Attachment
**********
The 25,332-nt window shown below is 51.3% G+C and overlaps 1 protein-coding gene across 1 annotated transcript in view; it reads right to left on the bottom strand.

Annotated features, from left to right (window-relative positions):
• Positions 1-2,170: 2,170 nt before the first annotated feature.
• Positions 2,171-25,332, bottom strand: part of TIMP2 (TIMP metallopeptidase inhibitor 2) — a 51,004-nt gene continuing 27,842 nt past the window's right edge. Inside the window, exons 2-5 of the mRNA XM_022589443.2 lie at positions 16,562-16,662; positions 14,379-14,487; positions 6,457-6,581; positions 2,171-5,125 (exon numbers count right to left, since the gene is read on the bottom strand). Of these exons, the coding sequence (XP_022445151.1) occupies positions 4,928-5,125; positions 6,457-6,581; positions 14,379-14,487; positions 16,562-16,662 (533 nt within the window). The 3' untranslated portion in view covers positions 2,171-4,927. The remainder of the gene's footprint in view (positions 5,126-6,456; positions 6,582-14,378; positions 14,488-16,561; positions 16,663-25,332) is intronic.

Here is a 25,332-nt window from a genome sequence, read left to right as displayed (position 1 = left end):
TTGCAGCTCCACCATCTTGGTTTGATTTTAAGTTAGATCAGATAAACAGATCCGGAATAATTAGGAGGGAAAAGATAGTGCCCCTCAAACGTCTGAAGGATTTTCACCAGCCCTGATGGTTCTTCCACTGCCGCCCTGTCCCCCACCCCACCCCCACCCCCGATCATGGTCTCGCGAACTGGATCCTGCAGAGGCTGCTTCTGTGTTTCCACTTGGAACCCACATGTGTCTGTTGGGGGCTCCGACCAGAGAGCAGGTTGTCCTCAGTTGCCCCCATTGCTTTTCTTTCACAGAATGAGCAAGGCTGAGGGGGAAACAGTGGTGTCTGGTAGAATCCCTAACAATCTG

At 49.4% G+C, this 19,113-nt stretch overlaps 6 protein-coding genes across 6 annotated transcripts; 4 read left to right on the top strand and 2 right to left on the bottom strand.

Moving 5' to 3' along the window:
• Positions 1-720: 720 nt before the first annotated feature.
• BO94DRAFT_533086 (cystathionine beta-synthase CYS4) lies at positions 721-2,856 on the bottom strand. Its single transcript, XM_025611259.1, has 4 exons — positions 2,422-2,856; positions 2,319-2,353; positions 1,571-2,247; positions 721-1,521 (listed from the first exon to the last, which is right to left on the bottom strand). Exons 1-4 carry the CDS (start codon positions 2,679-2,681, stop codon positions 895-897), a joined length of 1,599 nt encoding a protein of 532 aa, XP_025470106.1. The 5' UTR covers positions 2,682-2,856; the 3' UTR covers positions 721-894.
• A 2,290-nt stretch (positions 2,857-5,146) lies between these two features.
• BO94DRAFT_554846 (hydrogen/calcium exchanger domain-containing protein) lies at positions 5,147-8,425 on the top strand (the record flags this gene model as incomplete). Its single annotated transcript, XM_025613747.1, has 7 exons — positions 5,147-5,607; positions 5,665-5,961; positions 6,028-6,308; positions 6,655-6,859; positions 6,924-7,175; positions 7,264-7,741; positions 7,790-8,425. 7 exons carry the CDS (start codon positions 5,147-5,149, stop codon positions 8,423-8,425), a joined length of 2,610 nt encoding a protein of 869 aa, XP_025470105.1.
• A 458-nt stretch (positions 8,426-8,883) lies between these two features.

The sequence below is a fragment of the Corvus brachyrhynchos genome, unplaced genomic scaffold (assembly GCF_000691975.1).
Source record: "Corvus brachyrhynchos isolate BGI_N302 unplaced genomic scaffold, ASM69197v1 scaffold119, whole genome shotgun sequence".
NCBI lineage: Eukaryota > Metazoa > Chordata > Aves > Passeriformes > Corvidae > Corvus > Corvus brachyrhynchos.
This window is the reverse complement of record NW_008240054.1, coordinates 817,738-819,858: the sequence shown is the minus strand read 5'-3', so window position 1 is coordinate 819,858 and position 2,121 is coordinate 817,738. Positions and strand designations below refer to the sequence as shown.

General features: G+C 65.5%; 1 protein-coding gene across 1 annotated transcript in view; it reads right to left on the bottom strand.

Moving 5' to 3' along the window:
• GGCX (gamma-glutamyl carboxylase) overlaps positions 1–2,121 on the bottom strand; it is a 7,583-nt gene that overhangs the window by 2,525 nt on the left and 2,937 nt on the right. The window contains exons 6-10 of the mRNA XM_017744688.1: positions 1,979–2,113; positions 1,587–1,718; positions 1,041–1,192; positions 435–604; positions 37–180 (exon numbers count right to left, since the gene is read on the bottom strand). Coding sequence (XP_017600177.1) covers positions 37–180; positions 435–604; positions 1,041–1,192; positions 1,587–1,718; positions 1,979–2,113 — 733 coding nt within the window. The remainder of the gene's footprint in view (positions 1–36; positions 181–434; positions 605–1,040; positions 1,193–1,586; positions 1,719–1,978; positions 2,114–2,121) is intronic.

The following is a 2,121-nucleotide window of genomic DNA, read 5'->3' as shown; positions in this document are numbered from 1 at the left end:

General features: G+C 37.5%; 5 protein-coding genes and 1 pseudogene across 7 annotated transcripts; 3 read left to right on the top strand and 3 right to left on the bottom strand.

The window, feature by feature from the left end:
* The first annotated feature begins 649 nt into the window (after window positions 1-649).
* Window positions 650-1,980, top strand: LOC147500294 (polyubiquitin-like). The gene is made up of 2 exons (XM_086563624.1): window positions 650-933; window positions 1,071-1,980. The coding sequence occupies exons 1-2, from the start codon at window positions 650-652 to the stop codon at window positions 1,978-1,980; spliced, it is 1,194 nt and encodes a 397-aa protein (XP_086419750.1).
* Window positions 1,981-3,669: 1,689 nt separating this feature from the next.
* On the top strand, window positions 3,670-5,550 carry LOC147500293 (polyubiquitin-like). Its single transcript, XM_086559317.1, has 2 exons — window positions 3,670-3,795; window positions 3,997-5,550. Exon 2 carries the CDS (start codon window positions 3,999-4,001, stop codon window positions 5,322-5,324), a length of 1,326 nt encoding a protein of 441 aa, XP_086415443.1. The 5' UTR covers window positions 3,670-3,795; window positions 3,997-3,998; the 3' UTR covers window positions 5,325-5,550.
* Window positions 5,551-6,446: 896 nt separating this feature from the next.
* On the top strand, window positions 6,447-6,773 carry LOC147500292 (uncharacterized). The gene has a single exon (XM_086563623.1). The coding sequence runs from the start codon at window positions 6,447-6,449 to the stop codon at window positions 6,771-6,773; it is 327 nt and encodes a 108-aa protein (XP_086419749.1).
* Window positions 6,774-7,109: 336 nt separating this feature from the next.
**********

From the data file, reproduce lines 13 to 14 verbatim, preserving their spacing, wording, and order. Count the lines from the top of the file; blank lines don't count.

• A 458-nt stretch (positions 8,426-8,883) lies between these two features.

The sequence below is a fragment of the Corvus brachyrhynchos genome, unplaced genomic scaffold (assembly GCF_000691975.1).